State and federal legislators voice concerns about the earthquake risk at two California nuclear power plants – as well as the adequacy of safety protocols in place there.
Several polls show that Americans are once again wary of nuclear power. Before the Fukushima disaster, support for nuclear power had hit record highs in the US.
The power to operate cooling pumps, a challenge at the heart of the Japan nuclear crisis, is on the verge of being restored, and a detailed assessment by a US expert is notably upbeat.
Though the crisis at Japan’s Fukushima Daiichi nuclear plant appears to be stabilizing, the United States is stepping up inspections of the country’s 104 nuclear reactors. The US Nuclear Regulatory Commission today announced that inspectors will soon visit all US reactors to ensure they can withstand the kind of “severe accident” that led to Japan’s emergency. That emergency has caused many Americans to wonder about the future of nuclear power. Is it safe and dependable? Yes, says Tony Pietrangelo, chief nuclear officer and senior vice president of the Nuclear Energy Institute (the organization of the nuclear energy and technologies industry). Here’s why:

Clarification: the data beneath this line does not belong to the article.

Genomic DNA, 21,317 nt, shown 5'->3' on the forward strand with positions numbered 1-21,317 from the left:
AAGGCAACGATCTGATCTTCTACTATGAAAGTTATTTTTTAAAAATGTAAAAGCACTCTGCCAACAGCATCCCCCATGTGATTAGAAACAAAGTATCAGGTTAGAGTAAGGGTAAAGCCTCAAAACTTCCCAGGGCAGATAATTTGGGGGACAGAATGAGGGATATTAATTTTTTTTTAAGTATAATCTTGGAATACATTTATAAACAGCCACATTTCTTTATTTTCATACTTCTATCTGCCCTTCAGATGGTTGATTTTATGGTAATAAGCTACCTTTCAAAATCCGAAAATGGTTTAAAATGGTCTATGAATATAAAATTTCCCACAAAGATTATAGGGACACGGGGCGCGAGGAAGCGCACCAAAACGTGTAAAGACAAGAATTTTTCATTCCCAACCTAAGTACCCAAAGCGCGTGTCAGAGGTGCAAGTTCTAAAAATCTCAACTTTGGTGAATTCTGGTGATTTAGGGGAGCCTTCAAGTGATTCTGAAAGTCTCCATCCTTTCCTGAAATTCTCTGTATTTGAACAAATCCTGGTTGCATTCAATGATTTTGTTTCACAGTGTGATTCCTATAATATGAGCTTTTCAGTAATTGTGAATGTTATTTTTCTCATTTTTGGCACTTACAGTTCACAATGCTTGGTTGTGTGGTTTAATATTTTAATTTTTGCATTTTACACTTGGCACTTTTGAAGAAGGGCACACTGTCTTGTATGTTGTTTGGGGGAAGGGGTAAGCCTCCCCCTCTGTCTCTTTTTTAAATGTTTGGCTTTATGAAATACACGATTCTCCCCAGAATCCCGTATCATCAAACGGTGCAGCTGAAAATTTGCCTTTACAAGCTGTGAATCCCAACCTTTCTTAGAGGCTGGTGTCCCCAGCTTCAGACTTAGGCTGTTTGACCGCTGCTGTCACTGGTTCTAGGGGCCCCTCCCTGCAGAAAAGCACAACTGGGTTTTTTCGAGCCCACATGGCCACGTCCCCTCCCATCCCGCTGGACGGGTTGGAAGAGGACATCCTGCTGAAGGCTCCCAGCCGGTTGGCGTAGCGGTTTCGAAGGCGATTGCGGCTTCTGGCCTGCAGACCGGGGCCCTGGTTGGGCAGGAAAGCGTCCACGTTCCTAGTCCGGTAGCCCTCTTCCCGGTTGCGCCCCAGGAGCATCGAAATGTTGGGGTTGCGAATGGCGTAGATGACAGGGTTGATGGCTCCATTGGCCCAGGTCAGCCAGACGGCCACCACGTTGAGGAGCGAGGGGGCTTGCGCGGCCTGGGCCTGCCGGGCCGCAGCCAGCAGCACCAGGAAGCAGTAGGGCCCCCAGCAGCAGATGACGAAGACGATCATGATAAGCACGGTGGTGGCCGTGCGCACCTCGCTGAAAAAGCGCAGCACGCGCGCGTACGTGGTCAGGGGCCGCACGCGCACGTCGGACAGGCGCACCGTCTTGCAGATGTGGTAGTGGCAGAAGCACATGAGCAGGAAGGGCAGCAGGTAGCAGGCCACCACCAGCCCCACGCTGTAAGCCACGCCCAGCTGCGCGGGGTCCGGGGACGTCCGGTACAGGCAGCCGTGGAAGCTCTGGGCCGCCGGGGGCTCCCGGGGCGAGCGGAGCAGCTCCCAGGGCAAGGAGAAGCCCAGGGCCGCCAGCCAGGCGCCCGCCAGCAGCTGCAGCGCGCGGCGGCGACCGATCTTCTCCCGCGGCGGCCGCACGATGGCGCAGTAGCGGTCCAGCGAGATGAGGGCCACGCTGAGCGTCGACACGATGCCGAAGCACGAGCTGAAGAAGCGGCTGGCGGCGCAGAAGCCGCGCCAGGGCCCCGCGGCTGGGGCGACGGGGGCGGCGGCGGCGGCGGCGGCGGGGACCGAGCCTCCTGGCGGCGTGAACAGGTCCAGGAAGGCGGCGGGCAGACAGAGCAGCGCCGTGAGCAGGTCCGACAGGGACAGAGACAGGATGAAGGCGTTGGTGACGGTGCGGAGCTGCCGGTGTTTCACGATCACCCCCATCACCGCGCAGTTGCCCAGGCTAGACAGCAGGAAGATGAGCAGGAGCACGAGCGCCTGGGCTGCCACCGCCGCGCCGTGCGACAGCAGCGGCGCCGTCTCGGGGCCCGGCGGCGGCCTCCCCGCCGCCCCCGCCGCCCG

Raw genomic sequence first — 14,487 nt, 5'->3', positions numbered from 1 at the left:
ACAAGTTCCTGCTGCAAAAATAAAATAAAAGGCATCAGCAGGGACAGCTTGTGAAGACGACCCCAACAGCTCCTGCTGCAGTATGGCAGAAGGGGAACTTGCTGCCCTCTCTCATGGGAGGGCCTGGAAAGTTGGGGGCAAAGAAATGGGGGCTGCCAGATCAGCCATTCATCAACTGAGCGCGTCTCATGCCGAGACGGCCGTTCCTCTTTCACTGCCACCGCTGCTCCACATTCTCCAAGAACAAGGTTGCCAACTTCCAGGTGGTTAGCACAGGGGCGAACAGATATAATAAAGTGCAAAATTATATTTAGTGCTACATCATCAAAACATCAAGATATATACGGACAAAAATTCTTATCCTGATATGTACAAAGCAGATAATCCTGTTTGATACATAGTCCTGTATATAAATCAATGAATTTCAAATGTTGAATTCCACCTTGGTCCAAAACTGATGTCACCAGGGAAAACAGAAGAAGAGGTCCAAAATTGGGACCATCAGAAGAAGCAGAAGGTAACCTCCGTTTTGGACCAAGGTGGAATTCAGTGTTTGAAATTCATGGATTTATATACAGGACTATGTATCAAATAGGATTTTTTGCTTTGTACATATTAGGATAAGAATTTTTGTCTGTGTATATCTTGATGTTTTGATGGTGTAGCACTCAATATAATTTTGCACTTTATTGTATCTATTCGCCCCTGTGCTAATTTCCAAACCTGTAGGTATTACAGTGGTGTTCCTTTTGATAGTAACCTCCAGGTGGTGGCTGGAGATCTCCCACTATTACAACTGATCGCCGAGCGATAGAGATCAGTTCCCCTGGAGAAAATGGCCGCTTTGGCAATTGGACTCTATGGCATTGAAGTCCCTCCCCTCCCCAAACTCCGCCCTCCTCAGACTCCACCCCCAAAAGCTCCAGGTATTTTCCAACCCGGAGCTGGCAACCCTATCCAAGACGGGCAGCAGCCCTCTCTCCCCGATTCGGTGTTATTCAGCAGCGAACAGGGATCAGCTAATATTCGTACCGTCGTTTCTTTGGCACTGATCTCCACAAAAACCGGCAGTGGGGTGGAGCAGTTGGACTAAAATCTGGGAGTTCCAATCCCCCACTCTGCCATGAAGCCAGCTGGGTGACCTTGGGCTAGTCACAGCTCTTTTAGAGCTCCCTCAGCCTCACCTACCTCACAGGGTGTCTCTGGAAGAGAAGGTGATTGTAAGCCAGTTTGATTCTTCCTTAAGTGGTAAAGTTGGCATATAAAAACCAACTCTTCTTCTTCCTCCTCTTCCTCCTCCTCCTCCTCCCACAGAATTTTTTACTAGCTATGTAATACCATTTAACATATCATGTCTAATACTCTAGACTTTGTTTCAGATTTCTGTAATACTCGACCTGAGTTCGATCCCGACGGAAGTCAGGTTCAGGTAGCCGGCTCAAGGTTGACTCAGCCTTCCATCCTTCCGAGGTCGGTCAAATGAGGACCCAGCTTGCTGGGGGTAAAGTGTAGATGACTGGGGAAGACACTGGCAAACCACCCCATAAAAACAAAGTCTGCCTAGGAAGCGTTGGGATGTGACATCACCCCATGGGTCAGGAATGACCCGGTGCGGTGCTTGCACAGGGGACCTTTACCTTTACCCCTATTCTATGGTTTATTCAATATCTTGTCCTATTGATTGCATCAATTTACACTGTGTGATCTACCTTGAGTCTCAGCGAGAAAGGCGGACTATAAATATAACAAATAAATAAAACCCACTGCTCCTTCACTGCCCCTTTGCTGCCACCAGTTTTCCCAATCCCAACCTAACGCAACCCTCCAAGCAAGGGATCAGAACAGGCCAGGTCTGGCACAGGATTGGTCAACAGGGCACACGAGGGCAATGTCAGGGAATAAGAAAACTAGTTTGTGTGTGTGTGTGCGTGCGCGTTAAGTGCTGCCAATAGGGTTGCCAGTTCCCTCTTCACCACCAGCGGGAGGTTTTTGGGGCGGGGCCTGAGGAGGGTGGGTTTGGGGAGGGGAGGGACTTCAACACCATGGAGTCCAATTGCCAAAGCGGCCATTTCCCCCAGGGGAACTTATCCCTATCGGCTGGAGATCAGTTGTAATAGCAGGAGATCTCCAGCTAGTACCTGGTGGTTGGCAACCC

The nuclear crisis in Japan grew more troubling Sunday as efforts to control the Fukushimi Daiichi nuclear power facility continued to hit unexpected roadblocks. But Energy Secretary Steven Chu says Americans "are in no danger" from radiation.
Chernobyl and Three Mile Island did not stop nuclear power growth. Will the Japan nuclear crisis at Fukushima delay or end the 'nuclear renaissance'?
Fourteen safety-related events at nuclear power plants required follow-up inspections from the Nuclear Regulatory Commission, the NRC reported in 2010. These "near-miss" events "raised the risk of damage to the reactor core – and thus to the safety of workers and the public," concluded a new report, "The NRC and Nuclear Power Plant Safety in 2010," by the Union of Concerned Scientists. Here are five of these 14 "near miss" examples:
The Japan nuclear crisis has brought scrutiny on GE, but the world's biggest nuclear-equipment supplier has maintained that its containment vessel design is reliable.
The Nuclear Regulatory Commission failed to resolve known safety problems, leading to 14 'near-misses' in US nuclear power plants in 2009 and 2010, according to a new report from a nuclear watchdog group.
Japan’s nuclear agency raised its assessment of the nuclear crisis at the Fukushima Daiichi Nuclear Power Station from a level 4 to a level 5 on a 7-level international scale for nuclear accidents, matching an earlier assessment by France.